Baker's husband, Mario, was not part of the news conference, having broken down before reporters' arrival, Lopez said.
Lopez said Baker's death has been devastating for her family, especially Baker's two young sons: Amarion, 5, and Tayshawn, 4.
Amarion refused to talk and began binge eating after his mother's death, believing that his mother's absence meant that she had run away, Lopez said. He had watched her leave their home that early December morning. She said that only recently has the boy started eating normally again, talking and smiling.
"We had explained to him that she loved him, and there was no way she would run away from them," Lopez said, crying as she talked about her two grandsons. "We had to tell him that mommy's with Jesus now."
She said she believes that the bar, like Cisneros, should be held accountable for her daughter's death.
"They can't over-serve people just to make a profit," Lopez said. "That's not right. It's not right to Sonia."
Civil service record
Cisneros resigned from the department Dec. 21.
Despite his quitting, Halstead took the unusual step last month of also indefinitely suspending Cisneros, which is tantamount to firing. Police officials said it was done so that the allegations would be included in his civil service record.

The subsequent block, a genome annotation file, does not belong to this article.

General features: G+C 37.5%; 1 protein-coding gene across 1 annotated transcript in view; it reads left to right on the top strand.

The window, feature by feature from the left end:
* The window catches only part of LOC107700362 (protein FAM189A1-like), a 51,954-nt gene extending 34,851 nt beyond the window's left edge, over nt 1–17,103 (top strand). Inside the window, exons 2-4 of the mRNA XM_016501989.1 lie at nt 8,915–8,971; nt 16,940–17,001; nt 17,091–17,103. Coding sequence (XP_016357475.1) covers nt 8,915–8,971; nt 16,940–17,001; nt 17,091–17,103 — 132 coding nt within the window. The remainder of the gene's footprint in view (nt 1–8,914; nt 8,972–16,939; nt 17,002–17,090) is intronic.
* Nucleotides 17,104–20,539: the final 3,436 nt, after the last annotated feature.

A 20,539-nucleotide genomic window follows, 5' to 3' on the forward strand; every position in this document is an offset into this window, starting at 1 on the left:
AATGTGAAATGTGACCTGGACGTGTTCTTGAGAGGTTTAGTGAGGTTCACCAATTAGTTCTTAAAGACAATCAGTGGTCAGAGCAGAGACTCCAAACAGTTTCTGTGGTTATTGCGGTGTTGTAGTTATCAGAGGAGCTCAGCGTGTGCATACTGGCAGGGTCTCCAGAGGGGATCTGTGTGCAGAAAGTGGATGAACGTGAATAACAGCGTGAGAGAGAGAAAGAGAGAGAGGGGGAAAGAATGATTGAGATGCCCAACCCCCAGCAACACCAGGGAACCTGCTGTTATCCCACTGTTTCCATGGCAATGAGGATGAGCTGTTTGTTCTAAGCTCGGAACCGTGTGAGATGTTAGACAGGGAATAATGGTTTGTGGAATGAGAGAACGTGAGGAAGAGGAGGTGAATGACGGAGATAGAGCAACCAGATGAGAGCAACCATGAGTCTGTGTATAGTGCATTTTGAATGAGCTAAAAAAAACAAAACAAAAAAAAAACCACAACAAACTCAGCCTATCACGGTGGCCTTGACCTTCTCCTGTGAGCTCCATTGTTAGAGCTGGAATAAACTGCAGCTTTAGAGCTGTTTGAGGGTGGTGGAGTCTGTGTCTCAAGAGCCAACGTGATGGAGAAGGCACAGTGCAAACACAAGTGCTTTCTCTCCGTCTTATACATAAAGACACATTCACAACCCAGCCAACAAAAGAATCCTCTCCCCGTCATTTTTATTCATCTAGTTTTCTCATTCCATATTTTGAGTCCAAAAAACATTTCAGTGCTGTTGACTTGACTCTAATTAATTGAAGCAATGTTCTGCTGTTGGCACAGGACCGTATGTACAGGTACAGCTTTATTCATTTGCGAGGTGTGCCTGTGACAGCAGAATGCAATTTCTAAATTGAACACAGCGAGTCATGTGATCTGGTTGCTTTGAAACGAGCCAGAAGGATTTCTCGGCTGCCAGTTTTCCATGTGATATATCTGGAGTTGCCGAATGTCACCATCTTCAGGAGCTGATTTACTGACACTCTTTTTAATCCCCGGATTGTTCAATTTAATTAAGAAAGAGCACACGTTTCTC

Richard Carter, a lawyer with the Combined Law Enforcement Associations of Texas, sent a letter to the Civil Service Commission on Monday, questioning the legality of whether the chief could fire someone who no longer worked for the department.
In the letter, Carter asked that the indefinite suspension letter be removed from Cisneros' civil service file and records. If not, the lawyer asked that the commission conduct an investigation into whether a department can take such action or, as a third alternative, place Carter's letter in Cisneros' civil service file as well.
Juanita Jimenez, secretary of the Civil Service Commission, said the matter will be discussed in an upcoming Civil Service Commission meeting.
DEANNA BOYD, 817-390-7655